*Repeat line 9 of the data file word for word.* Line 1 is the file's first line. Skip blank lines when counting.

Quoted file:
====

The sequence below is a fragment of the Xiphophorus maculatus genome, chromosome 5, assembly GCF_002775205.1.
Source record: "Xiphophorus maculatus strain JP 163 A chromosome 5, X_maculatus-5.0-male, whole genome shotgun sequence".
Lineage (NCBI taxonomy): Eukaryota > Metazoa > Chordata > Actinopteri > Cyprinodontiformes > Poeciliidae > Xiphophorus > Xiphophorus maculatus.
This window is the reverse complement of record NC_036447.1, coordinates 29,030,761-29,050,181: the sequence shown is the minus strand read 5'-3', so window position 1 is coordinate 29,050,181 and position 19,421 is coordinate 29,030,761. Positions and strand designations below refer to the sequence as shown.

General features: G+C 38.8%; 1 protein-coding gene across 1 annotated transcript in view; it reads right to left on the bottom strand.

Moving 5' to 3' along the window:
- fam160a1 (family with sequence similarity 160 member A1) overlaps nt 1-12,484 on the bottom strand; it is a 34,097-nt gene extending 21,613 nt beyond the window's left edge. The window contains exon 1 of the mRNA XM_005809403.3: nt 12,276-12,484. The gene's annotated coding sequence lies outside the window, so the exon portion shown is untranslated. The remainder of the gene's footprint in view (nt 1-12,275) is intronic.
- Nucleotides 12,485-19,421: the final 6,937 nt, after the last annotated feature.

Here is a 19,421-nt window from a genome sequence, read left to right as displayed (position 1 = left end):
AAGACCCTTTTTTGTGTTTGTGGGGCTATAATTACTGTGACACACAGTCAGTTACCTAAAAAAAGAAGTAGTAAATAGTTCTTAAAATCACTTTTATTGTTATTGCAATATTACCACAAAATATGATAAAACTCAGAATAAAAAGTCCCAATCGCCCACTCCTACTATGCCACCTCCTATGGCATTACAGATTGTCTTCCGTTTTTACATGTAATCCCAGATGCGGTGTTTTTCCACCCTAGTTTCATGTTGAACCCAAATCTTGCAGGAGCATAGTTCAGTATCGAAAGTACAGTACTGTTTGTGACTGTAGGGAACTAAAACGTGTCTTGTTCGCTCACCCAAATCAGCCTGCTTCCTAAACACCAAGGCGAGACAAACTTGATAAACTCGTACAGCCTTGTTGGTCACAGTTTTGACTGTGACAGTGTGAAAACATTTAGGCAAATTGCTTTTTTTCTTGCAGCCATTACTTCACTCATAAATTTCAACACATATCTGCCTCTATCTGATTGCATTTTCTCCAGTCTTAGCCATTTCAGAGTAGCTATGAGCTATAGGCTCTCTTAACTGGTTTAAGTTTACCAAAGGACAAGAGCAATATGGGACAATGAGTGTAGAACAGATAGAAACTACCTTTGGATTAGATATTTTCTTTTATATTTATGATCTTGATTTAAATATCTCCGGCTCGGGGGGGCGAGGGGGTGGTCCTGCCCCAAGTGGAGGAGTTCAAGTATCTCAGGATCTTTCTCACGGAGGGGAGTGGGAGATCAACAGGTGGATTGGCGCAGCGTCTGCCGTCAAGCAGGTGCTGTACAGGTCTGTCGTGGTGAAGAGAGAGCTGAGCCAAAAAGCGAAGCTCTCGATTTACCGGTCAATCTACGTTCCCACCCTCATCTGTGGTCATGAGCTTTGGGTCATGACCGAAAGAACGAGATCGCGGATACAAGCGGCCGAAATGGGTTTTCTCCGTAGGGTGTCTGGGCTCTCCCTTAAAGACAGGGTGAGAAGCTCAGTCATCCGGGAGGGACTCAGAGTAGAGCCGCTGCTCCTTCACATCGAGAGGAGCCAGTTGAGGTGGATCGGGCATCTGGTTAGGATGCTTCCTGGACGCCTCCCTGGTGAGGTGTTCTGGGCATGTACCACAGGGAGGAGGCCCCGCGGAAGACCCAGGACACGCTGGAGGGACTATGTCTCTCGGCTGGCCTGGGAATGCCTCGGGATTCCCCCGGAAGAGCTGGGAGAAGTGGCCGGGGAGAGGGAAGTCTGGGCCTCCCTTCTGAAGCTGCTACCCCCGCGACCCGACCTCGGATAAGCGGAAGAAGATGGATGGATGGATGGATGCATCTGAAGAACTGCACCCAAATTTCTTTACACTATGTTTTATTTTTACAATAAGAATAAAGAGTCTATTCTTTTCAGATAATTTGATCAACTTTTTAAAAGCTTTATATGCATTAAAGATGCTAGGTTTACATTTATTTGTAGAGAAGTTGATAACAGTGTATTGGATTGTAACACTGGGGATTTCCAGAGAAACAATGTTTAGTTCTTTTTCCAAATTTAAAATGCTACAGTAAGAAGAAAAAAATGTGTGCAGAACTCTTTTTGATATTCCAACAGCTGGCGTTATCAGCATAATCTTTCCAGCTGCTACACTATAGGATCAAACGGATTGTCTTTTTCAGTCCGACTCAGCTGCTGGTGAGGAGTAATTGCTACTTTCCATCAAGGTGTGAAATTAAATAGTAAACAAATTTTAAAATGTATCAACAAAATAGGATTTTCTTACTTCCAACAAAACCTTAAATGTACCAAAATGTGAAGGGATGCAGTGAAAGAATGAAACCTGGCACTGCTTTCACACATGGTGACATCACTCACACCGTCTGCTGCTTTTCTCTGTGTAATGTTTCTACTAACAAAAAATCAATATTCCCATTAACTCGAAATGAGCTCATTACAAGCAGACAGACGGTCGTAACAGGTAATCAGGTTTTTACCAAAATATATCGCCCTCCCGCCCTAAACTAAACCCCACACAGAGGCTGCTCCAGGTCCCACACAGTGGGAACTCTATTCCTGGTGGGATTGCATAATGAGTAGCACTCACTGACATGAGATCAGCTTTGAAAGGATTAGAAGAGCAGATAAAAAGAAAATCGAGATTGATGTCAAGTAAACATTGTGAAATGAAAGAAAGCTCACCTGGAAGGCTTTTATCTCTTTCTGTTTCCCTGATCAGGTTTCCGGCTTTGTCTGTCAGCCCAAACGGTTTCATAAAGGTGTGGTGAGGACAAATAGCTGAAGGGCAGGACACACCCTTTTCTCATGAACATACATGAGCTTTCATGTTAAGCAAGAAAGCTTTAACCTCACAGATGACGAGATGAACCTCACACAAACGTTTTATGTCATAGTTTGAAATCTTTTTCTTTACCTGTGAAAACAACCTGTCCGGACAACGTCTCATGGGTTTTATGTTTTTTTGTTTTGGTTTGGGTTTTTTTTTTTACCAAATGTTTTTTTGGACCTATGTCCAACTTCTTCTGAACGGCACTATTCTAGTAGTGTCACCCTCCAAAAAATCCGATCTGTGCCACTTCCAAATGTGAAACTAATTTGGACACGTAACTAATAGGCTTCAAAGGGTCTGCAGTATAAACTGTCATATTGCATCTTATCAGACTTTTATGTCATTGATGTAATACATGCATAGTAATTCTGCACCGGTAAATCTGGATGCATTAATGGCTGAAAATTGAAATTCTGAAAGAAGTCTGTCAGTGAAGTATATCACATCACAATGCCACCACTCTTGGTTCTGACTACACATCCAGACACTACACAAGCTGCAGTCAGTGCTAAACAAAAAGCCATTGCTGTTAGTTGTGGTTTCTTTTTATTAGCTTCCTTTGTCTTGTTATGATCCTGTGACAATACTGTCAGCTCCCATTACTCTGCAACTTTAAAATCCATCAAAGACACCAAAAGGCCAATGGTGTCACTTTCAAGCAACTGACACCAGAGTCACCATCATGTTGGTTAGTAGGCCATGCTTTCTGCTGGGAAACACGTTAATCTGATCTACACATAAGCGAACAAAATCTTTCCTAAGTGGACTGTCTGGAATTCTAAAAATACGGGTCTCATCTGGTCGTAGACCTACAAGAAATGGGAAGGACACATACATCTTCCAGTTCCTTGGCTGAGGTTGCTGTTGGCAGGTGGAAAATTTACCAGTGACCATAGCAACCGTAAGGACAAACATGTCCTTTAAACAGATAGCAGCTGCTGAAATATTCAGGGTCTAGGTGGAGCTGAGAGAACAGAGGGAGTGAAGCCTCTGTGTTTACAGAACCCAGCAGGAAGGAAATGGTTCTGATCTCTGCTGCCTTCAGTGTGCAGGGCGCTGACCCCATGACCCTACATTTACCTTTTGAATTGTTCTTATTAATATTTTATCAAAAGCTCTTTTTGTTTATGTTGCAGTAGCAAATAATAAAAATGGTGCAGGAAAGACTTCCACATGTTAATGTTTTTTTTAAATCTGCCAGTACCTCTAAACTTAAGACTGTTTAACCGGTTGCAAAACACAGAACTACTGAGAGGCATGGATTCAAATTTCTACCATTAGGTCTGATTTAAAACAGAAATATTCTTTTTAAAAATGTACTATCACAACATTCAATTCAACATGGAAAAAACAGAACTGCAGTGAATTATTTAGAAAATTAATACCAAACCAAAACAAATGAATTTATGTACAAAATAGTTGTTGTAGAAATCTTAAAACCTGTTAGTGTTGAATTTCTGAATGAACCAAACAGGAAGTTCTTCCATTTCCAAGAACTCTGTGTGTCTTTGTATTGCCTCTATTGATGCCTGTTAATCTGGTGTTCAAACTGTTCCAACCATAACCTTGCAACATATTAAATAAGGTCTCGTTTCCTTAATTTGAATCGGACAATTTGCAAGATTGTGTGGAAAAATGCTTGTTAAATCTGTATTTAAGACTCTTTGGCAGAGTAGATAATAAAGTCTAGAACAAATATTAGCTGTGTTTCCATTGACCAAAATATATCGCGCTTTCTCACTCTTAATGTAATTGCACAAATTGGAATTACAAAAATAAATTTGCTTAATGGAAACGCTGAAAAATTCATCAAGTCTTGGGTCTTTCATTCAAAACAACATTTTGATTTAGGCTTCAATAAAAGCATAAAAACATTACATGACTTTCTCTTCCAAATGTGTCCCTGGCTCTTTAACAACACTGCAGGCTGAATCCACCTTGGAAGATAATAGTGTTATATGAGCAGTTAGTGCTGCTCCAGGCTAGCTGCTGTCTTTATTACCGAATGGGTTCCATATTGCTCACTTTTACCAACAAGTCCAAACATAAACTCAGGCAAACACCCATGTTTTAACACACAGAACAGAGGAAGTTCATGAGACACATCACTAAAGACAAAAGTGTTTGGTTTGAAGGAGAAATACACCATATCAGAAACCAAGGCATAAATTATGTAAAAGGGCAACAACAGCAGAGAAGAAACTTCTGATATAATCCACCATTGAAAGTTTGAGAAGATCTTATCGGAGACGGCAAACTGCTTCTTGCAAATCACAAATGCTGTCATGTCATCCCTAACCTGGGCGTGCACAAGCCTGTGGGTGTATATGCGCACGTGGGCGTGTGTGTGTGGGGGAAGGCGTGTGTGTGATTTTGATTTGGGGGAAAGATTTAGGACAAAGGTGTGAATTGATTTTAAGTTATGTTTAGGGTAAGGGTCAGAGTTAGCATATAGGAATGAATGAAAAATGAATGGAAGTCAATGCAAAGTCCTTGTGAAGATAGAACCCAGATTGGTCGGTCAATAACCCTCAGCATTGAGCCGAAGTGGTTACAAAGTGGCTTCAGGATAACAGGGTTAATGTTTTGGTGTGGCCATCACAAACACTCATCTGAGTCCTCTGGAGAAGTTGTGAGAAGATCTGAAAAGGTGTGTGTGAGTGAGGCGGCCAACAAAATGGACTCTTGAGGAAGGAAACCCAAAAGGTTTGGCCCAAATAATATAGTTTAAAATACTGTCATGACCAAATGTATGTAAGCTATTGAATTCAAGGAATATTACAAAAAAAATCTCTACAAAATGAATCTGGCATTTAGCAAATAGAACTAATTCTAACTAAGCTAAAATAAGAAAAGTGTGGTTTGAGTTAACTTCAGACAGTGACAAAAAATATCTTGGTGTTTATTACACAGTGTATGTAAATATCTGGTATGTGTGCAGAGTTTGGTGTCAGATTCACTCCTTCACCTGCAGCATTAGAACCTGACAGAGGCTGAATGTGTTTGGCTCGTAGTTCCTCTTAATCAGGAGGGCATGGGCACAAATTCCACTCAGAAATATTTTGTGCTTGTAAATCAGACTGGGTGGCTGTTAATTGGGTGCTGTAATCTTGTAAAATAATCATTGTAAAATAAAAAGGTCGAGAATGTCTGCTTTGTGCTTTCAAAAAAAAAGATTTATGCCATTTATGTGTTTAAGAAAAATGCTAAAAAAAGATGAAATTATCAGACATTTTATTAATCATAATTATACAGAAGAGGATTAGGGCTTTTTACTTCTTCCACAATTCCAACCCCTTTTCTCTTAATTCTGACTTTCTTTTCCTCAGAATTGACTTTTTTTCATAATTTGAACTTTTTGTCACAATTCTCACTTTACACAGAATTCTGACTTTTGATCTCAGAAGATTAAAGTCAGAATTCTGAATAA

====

Here is a 19,421-nt window from a genome sequence, read left to right as displayed (position 1 = left end):